HÀ NỘI — The coming derivative product for government bonds (known as g-bonds) is expected to help financial institutions hedge risks, but experts have raised concerns about the trading mechanism.
According to Đỗ Ngọc Quỳnh, general secretary of the Vietnam Bond Market Association, the fact that only seven commercial banks having been allowed to operate in the derivatives market would make trading more like a one-way road.
When bond yields increase, all banks would like to buy as many g-bond futures contracts as possible as a risk hedging tool for their g-bond portfolios, he told the online newspaper tinnhanhchungkhoan.vn.
The total value of g-bond portfolios held by commercial banks is estimated at VNĐ800-900 trillion (US$35.5-40 billion).
The number of foreign investors holding g-bonds is modest, so there is little demand among foreign investors to trade g-bond futures contracts for hedging, Quỳnh said.
To lure more investors and traders, such as investment funds and securities and insurance companies, to the g-bond futures market, there must be good policies on charges and taxes as well as the implementation of comprehensive solutions to improve the trading mechanism, he added.
At the moment, commercial banks are struggling with how to create a specific financial account for g-bond futures trading.
The best way to solve this issue is for the Ministry of Finance and the State Bank of Việt Nam soon release instructional documents on accounting mechanisms for financial institutions that want to take part in the g-bond futures market, Quỳnh said.
In case the market regulators have not figured out how to do that, the best solution is to learn from other commercial banks, he added.
For example, the Joint Stock Commercial Bank for Investment and Development of Việt Nam (BIDV) has developed an accounting mechanism that meets international practices and its new accounting mechanism has been submitted to the State Bank of Việt Nam.
If the central bank find no problems with that mechanism, other financial institutions may develop their own accounting methods based on BIDV’s model, Quỳnh noted.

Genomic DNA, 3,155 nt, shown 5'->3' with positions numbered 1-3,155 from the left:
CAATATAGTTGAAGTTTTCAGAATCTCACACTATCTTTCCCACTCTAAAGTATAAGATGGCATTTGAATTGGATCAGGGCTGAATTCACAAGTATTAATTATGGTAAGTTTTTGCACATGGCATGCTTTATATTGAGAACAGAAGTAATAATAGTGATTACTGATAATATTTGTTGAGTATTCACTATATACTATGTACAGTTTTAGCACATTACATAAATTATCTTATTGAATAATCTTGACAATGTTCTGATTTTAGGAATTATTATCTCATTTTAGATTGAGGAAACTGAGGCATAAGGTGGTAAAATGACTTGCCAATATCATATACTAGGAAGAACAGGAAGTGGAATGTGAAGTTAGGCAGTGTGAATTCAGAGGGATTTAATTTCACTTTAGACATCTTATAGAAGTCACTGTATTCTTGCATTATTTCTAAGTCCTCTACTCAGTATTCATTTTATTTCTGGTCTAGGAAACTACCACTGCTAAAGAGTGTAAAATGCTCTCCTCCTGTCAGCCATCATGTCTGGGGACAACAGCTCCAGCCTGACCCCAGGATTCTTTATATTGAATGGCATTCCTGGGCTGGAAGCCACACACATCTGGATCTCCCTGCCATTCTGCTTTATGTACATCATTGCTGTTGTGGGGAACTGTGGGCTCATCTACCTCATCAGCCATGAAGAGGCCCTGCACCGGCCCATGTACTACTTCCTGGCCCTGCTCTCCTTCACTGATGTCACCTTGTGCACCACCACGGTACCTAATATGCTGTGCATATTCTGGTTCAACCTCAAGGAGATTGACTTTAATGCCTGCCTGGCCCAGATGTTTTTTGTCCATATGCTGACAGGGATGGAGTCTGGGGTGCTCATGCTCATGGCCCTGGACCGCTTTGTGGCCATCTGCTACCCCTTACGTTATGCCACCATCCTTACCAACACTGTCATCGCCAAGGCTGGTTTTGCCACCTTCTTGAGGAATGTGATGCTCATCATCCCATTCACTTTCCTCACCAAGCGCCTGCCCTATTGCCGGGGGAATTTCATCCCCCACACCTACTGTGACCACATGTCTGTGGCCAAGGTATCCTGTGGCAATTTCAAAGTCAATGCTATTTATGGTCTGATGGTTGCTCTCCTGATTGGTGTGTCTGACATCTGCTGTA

According to Nguyễn Thị Thu Hà, director of derivatives trading department at the Hà Nội Stock Exchange (HNX), g-bond futures contracts will be soon available for trading.
“We began designing g-bond futures contracts in 2014-15. We planned to trade two products – the three-year and five-year g-bond futures contracts,” Hà told a meeting in early October.
The State Securities Commission has chosen the five-year g-bond futures contract for release as the three-year version proved infeasible, she said.
The five-year g-bond futures contract refers to the five-year g-bond with face value of VNĐ100,000. The bond has an annual yield rate of 5 per cent, interest payment dues every year and bondholders will receive the deposit on the maturity date.
Nguyễn Như Quỳnh, general director of HNX, said that the derivates market had made great achievements after one year of operation with a higher-than-expected growth rate, luring more and more investors to the market.
In the past five years, the g-bond market has developed strongly in both size and quality with an annual growth rate of 15 per cent and its market capitalisation reached 21.6 per cent of Việt Nam’s gross domestic product in 2017.
The average trading liquidity of the g-bond market was VNĐ10 trillion in each session of 2018, raising the demand for risk hedging among investors in g-bond trading.
Source: Vietnam News